WE CAN all remember sporting occasions when defeat was snatched from the jaws of victory. The footballer that misses an open goal, the rugby player blind-sided into touch and in Masters week, the golfer whose over-tentative putt slips by the hole. In the new food age we are in, it is important farmers avoid this trap.

The situation created by the global food fallout from events in Ukraine will deliver no winners, certainly in the short term. The input cost pressures farmers are facing is grim with no easy solutions waiting in the wings. There is a sense here and across the EU that people understand what is happening. They have accepted they are facing into difficult, inflationary times and that the days of cheap food will soon be a faint image in the rear view mirror.

What is frustrating is that politicians, who have the luxury of good incomes and expenses, have not grasped this to the same degree. This is why they are sticking to the pursuit of unrealistic green thinking in agriculture. They love to talk about the 'climate emergency' the world is facing, but they have not yet woken up to the food emergency here and now, rather than decades down the road.

No matter how great the price increases are for consumers, the best farmers can hope for is a return to where they were. Even that was not a very profitable situation. The price increases on farms are on an unprecedented scale and unlike past rises they will not be short term.

It is vital consumers understand higher supermarket prices are not a road to riches and boom times for farmers. They are victims of rising costs, just as consumers are, and at the end of the day, farming families are consumers too. Where farmers could suffer the fate of being blind-sided into touch is via careless words and whipping up the scare factor.

In the last week there have been reports of shortages of just about everything, from eggs through milk to salads. There is some logic in the warnings, but they are not what consumers want to hear. This is not the message farmers want to be sending out if they want to win the long term battle over local food to counter the government's enthusiasm for cheap food imports.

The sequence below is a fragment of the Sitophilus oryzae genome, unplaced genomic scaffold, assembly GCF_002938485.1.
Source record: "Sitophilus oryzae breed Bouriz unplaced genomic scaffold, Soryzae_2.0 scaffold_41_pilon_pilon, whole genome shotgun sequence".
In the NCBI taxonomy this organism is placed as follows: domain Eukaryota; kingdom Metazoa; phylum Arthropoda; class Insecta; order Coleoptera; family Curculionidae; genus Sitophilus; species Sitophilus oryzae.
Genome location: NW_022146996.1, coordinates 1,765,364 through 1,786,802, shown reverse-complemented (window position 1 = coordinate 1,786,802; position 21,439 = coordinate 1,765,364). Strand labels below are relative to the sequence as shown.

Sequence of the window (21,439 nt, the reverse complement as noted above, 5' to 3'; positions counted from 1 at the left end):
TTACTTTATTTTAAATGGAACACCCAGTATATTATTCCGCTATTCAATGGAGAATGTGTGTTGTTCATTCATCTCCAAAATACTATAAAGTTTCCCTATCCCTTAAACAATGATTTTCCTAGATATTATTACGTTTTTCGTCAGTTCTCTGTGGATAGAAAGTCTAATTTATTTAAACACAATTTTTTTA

As bills mount on farms and supply and labour shortages take their toll, farmers need to make sure this feeds into a rational and mature debate about food. Creating fear with consumers is not the way to win friends and influence them for a longer term victory over politicians. Panic buying suits no-one and it is a sure and certain way to make food imports look more attractive.

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Farmers instead need to reassure the public they have the ability to feed the nation and are ready to rise to that challenge, provided they can get politicians off their backs. This will not be easy. Green activists are seeing the gains they made being undermined daily as people's priorities change. But farmers need to stick to the mantra that they are ready to do what it takes to keep supermarket shelves well stacked with local food. They did this for past generations in the 1940s and 1950s and with the right signals from politicians, they can do it again.

That mature debate has to be based around farmers securing public understanding of the pressures they are under because of rising costs and why these must be passed on to consumers. Some supermarkets are engaging with that debate already, but more must be done to explain the key difference between prices rises that are cost push and those that are demand pull.

The latter is now a luxury created when consumers with money buy expensive food to a degree that it rises in price. That is now just a dream and what we are seeing is real cost push from farm, through processing to the cost of running supermarkets. This is rooted in higher energy costs, which are ultra-inflationary, and genuine food shortages because of events in Ukraine.

On the cost push issues, farmers are facing the greatest pressure by far. Getting that across in a rational way is central to mature debate. Once that debate is won, people will tell politicians to change their priorities so that food security and food sovereignty are top of a new agenda. That is the outcome farmers want and need from current events.